Nanotechnology Now

Our NanoNews Digest Sponsors

Heifer International

Wikipedia Affiliate Button

Home > News > Biology via design, and print via 3-D

October 20th, 2006

Biology via design, and print via 3-D

Another nascent development expected to flourish in coming decades is a three-dimensional printer that would use nanotechnology to make physical objects by dispersing molecules according to programmed patterns, much as a conventional printer sprays ink to form words and images on a page.

"You put in a formula and design for something, and the printer will etch, layer by layer, the actual three-dimensional object," said Marina Gorbis, executive director of the Institute of the Future.


Delicious Digg Newsvine Google Yahoo Reddit Magnoliacom Furl Facebook

Related News Press

Possible Futures

Nanoparticle vaccinates mice against dengue fever October 21st, 2016

New perovskite solar cell design could outperform existing commercial technologies: Stanford, Oxford team creates high-efficiency tandem cells October 21st, 2016

Exploding smartphones: What's the silent danger lurking in our rechargeable devices? New research identifies toxic emissions released by lithium-ion batteries October 21st, 2016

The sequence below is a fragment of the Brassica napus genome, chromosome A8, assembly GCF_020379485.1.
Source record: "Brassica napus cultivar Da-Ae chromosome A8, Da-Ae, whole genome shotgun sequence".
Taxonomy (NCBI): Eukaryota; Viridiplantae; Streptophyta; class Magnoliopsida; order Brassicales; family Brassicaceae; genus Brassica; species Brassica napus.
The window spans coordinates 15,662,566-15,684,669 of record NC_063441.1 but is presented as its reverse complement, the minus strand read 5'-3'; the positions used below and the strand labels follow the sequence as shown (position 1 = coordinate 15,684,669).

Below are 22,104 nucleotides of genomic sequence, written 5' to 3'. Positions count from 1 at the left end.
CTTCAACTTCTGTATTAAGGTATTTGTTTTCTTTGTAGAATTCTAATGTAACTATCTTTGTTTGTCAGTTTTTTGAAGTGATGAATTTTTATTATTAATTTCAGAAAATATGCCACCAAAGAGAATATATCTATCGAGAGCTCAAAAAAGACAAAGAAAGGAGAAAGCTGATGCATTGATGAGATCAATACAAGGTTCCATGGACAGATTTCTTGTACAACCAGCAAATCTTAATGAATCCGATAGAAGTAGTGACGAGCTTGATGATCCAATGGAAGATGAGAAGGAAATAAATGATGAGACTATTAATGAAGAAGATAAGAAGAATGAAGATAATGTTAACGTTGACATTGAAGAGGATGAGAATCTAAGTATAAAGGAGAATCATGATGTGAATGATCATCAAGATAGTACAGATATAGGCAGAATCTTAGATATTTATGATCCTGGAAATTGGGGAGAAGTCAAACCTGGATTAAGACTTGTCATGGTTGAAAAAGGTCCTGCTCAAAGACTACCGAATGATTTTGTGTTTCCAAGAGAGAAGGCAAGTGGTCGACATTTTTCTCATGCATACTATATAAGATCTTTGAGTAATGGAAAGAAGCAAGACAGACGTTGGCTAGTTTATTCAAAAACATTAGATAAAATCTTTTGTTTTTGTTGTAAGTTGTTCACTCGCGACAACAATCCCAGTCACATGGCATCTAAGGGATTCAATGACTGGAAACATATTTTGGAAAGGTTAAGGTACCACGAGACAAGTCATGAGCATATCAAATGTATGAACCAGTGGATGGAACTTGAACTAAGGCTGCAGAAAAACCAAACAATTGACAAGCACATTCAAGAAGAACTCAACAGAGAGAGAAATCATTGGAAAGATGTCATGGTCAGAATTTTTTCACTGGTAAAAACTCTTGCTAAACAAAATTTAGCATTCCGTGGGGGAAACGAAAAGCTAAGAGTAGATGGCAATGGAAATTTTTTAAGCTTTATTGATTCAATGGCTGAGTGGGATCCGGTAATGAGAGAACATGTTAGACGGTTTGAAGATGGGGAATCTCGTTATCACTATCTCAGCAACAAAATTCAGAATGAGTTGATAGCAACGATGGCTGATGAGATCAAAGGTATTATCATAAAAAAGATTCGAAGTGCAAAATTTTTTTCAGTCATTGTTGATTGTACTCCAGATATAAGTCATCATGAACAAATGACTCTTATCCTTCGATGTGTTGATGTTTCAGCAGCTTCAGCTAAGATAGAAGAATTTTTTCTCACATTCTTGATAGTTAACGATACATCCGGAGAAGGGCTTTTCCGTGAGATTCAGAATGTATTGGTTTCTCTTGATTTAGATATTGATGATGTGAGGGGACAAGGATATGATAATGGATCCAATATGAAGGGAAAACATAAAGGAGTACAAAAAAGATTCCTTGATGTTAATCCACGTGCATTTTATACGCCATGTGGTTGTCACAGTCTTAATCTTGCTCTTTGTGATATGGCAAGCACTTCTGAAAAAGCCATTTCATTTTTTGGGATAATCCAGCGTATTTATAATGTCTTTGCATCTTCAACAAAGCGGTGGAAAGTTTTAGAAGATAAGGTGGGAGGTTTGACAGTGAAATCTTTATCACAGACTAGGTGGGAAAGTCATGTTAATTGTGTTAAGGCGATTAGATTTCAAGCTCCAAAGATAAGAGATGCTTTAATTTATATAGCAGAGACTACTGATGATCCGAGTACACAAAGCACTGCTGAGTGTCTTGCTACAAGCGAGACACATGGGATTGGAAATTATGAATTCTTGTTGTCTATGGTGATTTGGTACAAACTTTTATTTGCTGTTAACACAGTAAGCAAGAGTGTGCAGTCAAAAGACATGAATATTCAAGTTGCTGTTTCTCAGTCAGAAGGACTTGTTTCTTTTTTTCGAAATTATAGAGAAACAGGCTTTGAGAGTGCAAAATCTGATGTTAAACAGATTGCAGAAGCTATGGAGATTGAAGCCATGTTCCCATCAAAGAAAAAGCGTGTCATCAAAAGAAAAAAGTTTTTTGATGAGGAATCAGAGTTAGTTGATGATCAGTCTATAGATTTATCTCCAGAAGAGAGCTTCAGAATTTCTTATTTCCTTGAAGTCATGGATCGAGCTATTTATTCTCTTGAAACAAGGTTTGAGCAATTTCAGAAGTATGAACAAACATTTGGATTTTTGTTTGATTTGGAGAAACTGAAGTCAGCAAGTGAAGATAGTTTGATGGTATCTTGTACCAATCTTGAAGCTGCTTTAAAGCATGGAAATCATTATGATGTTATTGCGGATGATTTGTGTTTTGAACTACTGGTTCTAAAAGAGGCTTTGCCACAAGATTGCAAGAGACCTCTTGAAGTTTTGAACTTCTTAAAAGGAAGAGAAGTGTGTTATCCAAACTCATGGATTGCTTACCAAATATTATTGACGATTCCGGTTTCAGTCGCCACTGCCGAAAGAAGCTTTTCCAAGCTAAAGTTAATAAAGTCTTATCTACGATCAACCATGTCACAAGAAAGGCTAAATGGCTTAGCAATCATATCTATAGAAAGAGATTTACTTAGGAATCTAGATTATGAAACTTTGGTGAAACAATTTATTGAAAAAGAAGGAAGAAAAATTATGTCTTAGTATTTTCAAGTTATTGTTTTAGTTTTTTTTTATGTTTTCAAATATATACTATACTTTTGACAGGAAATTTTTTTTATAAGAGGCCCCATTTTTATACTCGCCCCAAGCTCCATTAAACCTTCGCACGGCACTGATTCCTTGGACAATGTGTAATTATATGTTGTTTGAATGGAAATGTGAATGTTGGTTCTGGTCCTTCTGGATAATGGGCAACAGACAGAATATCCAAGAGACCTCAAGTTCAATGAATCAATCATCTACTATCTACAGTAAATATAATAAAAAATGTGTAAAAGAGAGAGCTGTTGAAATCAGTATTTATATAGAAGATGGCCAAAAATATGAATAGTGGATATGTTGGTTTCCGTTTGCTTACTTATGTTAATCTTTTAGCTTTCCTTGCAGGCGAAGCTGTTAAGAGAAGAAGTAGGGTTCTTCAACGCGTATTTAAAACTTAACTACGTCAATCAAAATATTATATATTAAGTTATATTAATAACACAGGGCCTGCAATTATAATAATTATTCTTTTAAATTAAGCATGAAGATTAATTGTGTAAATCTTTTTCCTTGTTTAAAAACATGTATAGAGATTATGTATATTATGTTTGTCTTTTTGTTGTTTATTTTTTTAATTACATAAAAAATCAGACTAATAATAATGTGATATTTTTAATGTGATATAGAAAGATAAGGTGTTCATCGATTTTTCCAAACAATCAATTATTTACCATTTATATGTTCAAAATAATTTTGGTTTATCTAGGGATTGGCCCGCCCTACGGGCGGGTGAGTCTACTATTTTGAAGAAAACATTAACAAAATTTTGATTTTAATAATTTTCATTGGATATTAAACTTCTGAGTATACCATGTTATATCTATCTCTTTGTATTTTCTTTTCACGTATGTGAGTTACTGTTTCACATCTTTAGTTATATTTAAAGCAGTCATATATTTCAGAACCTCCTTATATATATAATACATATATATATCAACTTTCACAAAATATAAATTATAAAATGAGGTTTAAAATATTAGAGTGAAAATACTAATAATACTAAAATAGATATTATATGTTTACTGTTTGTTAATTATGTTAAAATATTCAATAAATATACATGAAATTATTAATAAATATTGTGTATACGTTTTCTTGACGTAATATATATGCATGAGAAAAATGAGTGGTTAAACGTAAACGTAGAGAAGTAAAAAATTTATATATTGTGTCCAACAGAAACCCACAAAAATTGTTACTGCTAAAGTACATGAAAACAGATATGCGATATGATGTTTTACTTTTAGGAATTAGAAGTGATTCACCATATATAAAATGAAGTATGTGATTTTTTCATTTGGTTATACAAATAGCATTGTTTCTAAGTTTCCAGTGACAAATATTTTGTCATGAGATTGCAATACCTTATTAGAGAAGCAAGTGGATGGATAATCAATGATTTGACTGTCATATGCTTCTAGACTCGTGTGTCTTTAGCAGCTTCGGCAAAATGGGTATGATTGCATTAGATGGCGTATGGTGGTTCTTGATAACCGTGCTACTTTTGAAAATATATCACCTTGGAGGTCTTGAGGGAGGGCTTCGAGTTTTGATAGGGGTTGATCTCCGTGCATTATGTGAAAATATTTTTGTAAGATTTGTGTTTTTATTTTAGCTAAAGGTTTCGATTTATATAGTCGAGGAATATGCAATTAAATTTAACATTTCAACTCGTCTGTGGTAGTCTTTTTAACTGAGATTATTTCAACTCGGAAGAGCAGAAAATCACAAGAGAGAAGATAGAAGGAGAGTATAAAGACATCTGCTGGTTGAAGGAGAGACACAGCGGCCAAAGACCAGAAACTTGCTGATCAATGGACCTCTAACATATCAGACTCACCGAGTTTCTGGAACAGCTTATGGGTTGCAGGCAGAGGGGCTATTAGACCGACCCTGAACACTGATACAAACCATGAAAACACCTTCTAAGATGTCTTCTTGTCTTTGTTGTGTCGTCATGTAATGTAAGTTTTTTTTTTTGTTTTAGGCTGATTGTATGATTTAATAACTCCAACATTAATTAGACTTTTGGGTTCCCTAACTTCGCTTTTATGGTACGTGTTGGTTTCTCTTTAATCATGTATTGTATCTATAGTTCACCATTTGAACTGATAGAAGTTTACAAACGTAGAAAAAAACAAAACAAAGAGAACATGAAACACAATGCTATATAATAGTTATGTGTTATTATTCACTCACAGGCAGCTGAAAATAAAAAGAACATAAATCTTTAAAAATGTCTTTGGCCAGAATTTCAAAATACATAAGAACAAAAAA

Self-healable battery Lithium ion battery for electronic textiles grows back together after breaking October 20th, 2016

Molecular Nanotechnology

Scientists develop a semiconductor nanocomposite material that moves in response to light October 17th, 2016

UCLA chemists report new insights about properties of matter at the nanoscale: Research may lead to new, smaller molecular machines October 9th, 2016

CNRS molecular machine pioneer Jean-Pierre Sauvage receives the 2016 Nobel prize in chemistry October 6th, 2016

A Northwestern Nobel Prize: Sir Fraser Stoddart of Northwestern University is awarded the Nobel Prize in Chemistry October 5th, 2016


Move over, solar: The next big renewable energy source could be at our feet October 20th, 2016

Smashing metallic cubes toughens them up: Rice University scientists fire micro-cubes at target to change their nanoscale structures October 20th, 2016

Study explains strength gap between graphene, carbon fiber: Rice University researchers simulate defects in popular fiber, suggest ways to improve it October 19th, 2016

Working under pressure: Diamond micro-anvils with huge pressures will create new materials October 19th, 2016

The latest news from around the world, FREE

  Premium Products
Only the news you want to read!
 Learn More
University Technology Transfer & Patents
 Learn More
Full-service, expert consulting
 Learn More

Nanotechnology Now Featured Books


The Hunger Project